The development of agricultural sector has minimized the burden of several developed countries who were facing the shortage of foreign capital. If foreign capital is available with the ‘strings’ attached to it, it will create another significant problem. Agriculture sector requires less capital for its development thus it minimizes growth problem of foreign capital.
8. Helpful to Reduce Inequality:
In a country which is predominantly agricultural and overpopulated, there is greater inequality of income between the rural and urban areas of the country. To reduce this inequality of income, it is necessary to accord higher priority to agriculture. The prosperity of agriculture would raise the income of the majority of the rural population and thus the disparity in income may be reduced to a certain extent.
9. Based on Democratic Notions:
If the agricultural sector does not grow at a faster rate, it may result in the growing discontentment amongst the masses which is never healthy for the smooth running of democratic governments. For economic development, it is necessary to minimize political as well as social tensions. In case the majority of the people have to be kindled with the hopes of prosperity, this can be attained with the help of agricultural progress. Thus development of agriculture sector is also relevant on political and social grounds.
10. Create Effective Demand:
The development of agricultural sector would tend to increase the purchasing power of agriculturists which will help the growth of the non-agricultural sector of the country. It will provide a market for increased production. In underdeveloped countries, it is well known that the majority of people depend upon agriculture and it is they who must be able to afford to consume the goods produced.
Therefore, it will be helpful in stimulating the growth of the non- agricultural sector. Similarly improvement in the productivity of cash crops may pave the way for the promotion of exchange economy which may help the growth of non-agricultural sector. Purchase of industrial products such as pesticides, farm machinery etc. also provide boost to industrial dead out.
11. Helpful in Phasing out Economic Depression:
During depression, industrial production can be stopped or reduced but agricultural production continues as it produces basic necessities of life. Thus it continues to create effective demand even during adverse conditions of the economy.
12. Source of Foreign Exchange for the Country:
Most of the developing countries of the world are exporters of primary products. These products contribute 60 to 70 per cent of their total export earning. Thus, the capacity to import capital goods and machinery for industrial development depends crucially on the export earning of the agriculture sector. If exports of agricultural goods fail to increase at a sufficiently high rate, these countries are forced to incur heavy deficit in the balance of payments resulting in a serious foreign exchange problem.
However, primary goods face declining prices in international market and the prospects of increasing export earnings through them are limited. Due to this, large developing countries like India (having potentialities of industrial development) are trying to diversify their production structure and promote the exports of manufactured goods even though this requires the adoption of protective measures in the initial period of planning.
13. Contribution to Capital Formation:
Underdeveloped and developing countries need huge amount of capital for its economic development. In the initial stages of economic development, it is agriculture that constitutes a significant source of capital formation.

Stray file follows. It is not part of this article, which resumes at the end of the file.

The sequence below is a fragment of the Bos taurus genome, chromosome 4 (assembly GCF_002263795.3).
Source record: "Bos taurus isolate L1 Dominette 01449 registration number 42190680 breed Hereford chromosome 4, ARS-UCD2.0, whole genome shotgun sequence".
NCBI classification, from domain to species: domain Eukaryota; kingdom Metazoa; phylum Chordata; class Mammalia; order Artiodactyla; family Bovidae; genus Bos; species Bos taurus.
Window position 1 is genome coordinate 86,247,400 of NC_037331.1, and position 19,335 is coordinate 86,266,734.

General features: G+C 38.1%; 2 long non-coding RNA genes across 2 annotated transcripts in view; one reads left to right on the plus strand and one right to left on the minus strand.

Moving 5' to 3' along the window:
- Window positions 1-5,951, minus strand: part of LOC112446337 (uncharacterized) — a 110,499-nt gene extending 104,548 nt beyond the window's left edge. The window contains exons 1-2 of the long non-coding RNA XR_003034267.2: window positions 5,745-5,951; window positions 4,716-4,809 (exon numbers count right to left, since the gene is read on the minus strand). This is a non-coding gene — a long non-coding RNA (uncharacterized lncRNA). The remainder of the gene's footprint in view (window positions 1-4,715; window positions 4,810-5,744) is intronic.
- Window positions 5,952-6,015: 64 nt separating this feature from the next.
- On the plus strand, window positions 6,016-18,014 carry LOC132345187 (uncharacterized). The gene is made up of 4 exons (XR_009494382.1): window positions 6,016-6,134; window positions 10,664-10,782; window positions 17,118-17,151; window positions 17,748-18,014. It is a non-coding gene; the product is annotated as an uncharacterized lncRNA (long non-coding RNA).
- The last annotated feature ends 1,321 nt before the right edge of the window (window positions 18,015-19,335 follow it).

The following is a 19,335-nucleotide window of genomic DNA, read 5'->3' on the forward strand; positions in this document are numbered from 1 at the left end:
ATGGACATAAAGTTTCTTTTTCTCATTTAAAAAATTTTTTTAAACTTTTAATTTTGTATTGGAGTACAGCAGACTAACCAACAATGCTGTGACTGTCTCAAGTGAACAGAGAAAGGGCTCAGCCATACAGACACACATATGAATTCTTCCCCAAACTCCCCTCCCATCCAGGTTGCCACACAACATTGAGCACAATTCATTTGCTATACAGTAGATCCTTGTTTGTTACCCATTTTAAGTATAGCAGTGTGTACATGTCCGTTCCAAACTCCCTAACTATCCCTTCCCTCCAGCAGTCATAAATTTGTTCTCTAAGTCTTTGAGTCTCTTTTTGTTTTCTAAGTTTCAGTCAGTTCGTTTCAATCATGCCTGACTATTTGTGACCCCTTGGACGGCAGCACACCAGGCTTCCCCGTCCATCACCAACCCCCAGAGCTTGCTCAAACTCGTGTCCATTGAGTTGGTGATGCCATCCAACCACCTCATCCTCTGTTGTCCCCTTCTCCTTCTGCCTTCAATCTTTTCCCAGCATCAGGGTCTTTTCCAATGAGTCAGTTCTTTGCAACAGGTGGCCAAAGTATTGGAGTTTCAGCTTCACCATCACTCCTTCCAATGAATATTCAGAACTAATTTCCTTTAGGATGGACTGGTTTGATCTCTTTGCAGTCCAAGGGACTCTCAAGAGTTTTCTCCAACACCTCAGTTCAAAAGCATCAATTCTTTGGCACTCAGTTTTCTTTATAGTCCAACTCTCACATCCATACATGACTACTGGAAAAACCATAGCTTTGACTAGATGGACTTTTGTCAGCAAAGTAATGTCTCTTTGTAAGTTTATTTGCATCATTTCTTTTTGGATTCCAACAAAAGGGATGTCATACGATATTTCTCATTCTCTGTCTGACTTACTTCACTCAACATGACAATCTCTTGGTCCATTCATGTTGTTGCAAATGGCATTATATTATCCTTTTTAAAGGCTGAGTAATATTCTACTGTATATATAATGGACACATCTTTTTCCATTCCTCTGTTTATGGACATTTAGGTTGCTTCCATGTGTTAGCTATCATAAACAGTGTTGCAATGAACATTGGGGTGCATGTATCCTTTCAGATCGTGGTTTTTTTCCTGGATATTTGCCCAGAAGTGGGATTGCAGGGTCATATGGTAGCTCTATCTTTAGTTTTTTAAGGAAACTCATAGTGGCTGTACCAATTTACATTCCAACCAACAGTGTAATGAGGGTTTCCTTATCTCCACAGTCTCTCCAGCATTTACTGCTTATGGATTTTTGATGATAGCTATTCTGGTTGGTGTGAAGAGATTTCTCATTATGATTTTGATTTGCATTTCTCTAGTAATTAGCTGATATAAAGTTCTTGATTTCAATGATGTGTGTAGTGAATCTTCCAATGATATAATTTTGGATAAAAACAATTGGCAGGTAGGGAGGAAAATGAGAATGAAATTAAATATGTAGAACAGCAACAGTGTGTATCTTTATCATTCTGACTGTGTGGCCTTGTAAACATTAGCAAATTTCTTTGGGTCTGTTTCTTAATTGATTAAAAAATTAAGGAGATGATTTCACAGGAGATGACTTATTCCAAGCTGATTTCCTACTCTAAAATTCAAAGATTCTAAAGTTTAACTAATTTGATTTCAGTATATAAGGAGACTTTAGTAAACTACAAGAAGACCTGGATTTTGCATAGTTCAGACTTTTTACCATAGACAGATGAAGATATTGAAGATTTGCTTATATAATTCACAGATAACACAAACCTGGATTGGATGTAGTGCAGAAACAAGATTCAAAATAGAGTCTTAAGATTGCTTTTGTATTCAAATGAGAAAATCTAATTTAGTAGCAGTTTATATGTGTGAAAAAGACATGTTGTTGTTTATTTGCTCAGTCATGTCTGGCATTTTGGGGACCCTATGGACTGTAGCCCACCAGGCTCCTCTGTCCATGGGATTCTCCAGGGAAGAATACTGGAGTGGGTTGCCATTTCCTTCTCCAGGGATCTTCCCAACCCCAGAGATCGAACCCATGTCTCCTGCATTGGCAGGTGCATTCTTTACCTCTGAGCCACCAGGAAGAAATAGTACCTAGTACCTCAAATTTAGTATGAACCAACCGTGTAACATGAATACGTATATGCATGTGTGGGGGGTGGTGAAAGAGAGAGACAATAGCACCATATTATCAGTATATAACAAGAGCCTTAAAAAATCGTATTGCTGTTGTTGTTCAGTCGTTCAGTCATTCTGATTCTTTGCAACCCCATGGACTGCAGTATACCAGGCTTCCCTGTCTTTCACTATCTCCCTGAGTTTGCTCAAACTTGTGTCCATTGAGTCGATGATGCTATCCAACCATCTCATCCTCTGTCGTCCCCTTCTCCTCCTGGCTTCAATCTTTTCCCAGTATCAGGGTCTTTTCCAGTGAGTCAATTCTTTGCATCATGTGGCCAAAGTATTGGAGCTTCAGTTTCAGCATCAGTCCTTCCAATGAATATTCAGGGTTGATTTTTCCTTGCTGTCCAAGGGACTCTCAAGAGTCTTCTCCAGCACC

Agriculture sector provides funds for capital formation in many ways as:
(i) agricultural taxation,
(ii) export of agricultural products,
(iii) collection of agricultural products at low prices by the government and selling it at higher prices. This method is adopted by Russia and China,
(iv) labour in disguised unemployment, largely confined to agriculture, is viewed as a source of investible surplus,
(v) transfer of labour and capital from farm to non-farm activities etc.
14. Employment Opportunities for Rural People:
Agriculture provides employment opportunities for rural people on a large scale in underdeveloped and developing countries. It is an important source of livelihood. Generally, landless workers and marginal farmers are engaged in non-agricultural jobs like handicrafts, furniture, textiles, leather, metal work, processing industries, and in other service sectors. These rural units fulfill merely local demands. In India about 70.6% of total labour force depends upon agriculture.
15. Improving Rural Welfare:
It is time that rural economy depends on agriculture and allied occupations in an underdeveloped country. The rising agricultural surplus caused by increasing agricultural production and productivity tends to improve social welfare, particularly in rural areas. The living standard of rural masses rises and they start consuming nutritious diet including eggs, milk, ghee and fruits. They lead a comfortable life having all modern amenities—a better house, motor-cycle, radio, television and use of better clothes.
16. Extension of Market for Industrial Output:
As a result of agricultural progress, there will be extension of market for industrial products. Increase in agricultural productivity leads to increase in the income of rural population which is turn leads to more demand for industrial products, thus development of industrial sector.
According to Dr. Bright Singh, “Increase in agricultural production and the rise in the per-capita income of the rural community, together with the industrialisation and urbanisation, lead to an increased demand in industrial production.” In this way, agricultural sector helps promote economic growth by securing as a supplement to industrial sector.
From the above cited explanation we conclude that agricultural development is a must for the economic development of a country. Even developed countries lay emphasis on agricultural development. According to Muir, “Agricultural progress is essential to provide food for growing non-agricultural labour force, raw materials for industrial production and saving and tax revenue to support development of the rest of the economy, to earn foreign exchange and to provide a growing market for domestic manufactures.”